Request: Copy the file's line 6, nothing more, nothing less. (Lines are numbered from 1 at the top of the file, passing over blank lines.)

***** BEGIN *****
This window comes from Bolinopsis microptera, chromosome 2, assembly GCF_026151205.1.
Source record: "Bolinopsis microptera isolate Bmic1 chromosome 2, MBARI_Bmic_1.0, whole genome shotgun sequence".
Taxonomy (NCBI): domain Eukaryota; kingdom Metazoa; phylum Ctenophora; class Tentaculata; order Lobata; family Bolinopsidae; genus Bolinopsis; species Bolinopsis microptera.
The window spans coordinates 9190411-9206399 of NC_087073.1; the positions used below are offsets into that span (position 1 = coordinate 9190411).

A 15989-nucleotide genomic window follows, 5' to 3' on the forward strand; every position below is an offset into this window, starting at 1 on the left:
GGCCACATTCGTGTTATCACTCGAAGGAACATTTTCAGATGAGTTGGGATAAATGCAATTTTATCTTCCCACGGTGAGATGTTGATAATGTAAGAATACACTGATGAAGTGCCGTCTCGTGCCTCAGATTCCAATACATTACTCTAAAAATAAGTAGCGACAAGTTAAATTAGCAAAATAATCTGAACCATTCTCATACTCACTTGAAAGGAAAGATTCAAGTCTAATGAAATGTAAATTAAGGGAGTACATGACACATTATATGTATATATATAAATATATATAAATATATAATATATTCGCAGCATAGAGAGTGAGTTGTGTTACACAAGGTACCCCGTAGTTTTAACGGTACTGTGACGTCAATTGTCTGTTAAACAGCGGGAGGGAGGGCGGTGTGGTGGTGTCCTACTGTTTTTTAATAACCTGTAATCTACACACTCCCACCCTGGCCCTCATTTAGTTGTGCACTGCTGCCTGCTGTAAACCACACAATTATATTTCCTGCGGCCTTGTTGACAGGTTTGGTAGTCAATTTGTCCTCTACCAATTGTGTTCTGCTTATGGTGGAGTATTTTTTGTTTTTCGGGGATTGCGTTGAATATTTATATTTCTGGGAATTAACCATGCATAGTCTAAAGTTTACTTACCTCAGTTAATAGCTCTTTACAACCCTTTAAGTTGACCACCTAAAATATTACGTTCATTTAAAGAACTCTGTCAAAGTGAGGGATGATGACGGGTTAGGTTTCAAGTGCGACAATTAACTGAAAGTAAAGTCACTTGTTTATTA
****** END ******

GGCCACATTCGTGTTATCACTCGAAGGAACATTTTCAGATGAGTTGGGATAAATGCAATTTTATCTTCCCACGGTGAGATGTTGATAATGTAAGAATACACTGATGAAGTGCCGTCTCGTGCCTCAGATTCCAATACATTACTCTAAAAATAAGTAGCGACAAGTTAAATTAGCAAAATAATCTGAACCATTCTCATACTCACTTGAAAGGAAAGATTCAAGTCTAATGAAATGTAAATTAAGGGAGTACATGACACATTATATGTATATATATAAATATATATAAATATATAATATATTCGCAGCATAGAGAGTGAGTTGTGTTACACAAGGTACCCCGTAGTTTTAACGGTACTGTGACGTCAATTGTCTGTTAAACAGCGGGAGGGAGGGCGGTGTGGTGGTGTCCTACTGTTTTTTAATAACCTGTAATCTACACACTCCCACCCTGGCCCTCATTTAGTTGTGCACTGCTGCCTGCTGTAAACCACACAATTATATTTCCTGCGGCCTTGTTGACAGGTTTGGTAGTCAATTTGTCCTCTACCAATTGTGTTCTGCTTATGGTGGAGTATTTTTTGTTTTTCGGGGATTGCGTTGAATATTTATATTTCTGGGAATTAACCATGCATAGTCTAAAGTTTACTTACCTCAGTTAATAGCTCTTTACAACCCTTTAAGTTGACCACCTAAAATATTACGTTCATTTAAAGAACTCTGTCAAAGTGAGGGATGATGACGGGTTAGGTTTCAAGTGCGACAATTAACTGAAAGTAAAGTCACTTGTTTATTA